Any effective recruiter or HR manager realizes that to find the best employees, you need to start with a sourcing strategy. Sourcing strategies can be seen as long-term plans to find and manage potential candidates for your company’s open roles. Some companies have one central sourcing strategy that can be tweaked for each open position, while others create separate strategies for each department or critical hire. Either way, one thing is for sure – when it comes to technical talent, an effective sourcing strategy is critical.
If you’re thinking to yourself, “But where do I start?”, you’re in luck. Here are a few questions you can ask yourself when creating your tech sourcing strategy.
Sometimes you’ll want to target just one of these types of candidates, while other times you’ll end up looking for a mix of both. Either way, it’s important to know the difference so you can make sure you’re looking in the right places.
Active developer candidates are out there looking for a new role. They might be reading job listings, applying to open jobs, or a combination of both. For developers specifically, “active” candidates aren’t all that active for long. Our CEO Joel Spolsky wrote that with the way the developer market works, the average programmer will only apply for around four jobs over the course of his or her entire career.
Passive developer candidates aren’t actively looking for a new role, so as a recruiter you’ll need to present them with your awesome opportunity to inform them.
Once you know which type(s) of candidates you’re looking for, you can adjust your sourcing strategies to each group. Some examples of this would be optimizing your job listings for search engines for active candidates and crafting the perfect recruiting email outreach for those passive candidates.
You can’t simply put up a job listing on your website and expect the best developers to find it. Instead, you should identify where your ideal hires currently hang out – both online and offline. Online sources can include developer-specific websites (like Stack Overflow and GitHub), programming language forums, open source repositories, and social media websites. In-person sources could include hackathons, developer-specific events, or networking opportunities.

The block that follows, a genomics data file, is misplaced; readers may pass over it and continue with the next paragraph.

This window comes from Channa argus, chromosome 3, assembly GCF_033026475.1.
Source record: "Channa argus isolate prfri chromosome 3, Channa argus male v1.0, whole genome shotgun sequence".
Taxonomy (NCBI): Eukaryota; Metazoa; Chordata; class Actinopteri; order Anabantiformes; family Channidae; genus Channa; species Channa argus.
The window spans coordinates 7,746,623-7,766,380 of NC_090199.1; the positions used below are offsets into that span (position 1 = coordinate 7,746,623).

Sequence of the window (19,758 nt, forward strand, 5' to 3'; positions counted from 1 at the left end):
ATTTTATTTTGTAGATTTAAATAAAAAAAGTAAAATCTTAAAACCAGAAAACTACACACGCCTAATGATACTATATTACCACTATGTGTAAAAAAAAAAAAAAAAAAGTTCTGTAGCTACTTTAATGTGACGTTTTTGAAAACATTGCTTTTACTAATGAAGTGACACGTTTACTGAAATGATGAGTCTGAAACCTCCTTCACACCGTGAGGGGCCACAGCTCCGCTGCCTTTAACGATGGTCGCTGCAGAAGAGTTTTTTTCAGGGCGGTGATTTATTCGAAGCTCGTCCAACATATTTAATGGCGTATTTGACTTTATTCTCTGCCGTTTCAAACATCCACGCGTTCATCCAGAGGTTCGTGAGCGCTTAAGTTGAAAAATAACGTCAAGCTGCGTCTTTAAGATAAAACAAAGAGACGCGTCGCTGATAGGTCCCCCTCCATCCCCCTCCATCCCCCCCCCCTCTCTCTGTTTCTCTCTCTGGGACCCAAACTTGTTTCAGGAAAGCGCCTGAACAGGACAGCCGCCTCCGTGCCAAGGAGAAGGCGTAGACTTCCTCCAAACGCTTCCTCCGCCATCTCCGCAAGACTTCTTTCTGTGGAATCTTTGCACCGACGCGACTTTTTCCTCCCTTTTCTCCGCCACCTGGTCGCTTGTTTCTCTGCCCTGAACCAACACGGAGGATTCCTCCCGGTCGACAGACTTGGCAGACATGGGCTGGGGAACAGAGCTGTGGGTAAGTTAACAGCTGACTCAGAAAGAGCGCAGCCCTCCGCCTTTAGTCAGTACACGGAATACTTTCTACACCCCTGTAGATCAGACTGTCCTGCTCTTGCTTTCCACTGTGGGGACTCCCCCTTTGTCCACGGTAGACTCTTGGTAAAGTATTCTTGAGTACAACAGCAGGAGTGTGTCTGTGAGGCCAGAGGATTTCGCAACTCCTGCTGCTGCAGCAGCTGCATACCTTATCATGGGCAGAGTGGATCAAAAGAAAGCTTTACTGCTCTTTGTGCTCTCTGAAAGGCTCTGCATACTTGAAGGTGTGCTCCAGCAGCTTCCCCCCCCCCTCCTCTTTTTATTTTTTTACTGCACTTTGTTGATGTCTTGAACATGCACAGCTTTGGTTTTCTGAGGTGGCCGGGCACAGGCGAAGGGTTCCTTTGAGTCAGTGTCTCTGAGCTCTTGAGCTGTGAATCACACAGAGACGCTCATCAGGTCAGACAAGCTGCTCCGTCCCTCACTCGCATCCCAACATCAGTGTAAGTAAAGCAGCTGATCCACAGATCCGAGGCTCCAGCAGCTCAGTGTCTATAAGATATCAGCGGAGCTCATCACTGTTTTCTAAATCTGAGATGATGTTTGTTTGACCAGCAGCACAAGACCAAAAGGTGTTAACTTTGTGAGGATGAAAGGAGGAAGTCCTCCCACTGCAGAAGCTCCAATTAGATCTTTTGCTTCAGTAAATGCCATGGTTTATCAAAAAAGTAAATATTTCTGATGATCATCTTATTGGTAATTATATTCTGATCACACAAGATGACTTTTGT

When it comes to budget, there are a lot of things to think about. What sourcing tools or software will you need? Will you need to put up paid advertisements to get more eyes on the job listing? Do you need to hire any additional sourcers or recruiters to help find these developers? Putting together a plan and then measuring its effectiveness can also help you calculate the ROI of your sourcing strategy to set you up for future success.
Once you’ve found your targeted candidates, you’ll need to decide how you plan on reaching out to them. It’s likely that if you want to hire Developer A or Developer B, so do many other companies. This is where you can put together a detailed plan based on your research of each candidate. What does your company offer that’s different from the rest? What is special about this role (and how does that match this candidate’s interests and skills)? As we mentioned above, the answers to these questions will vary greatly based upon the candidates themselves.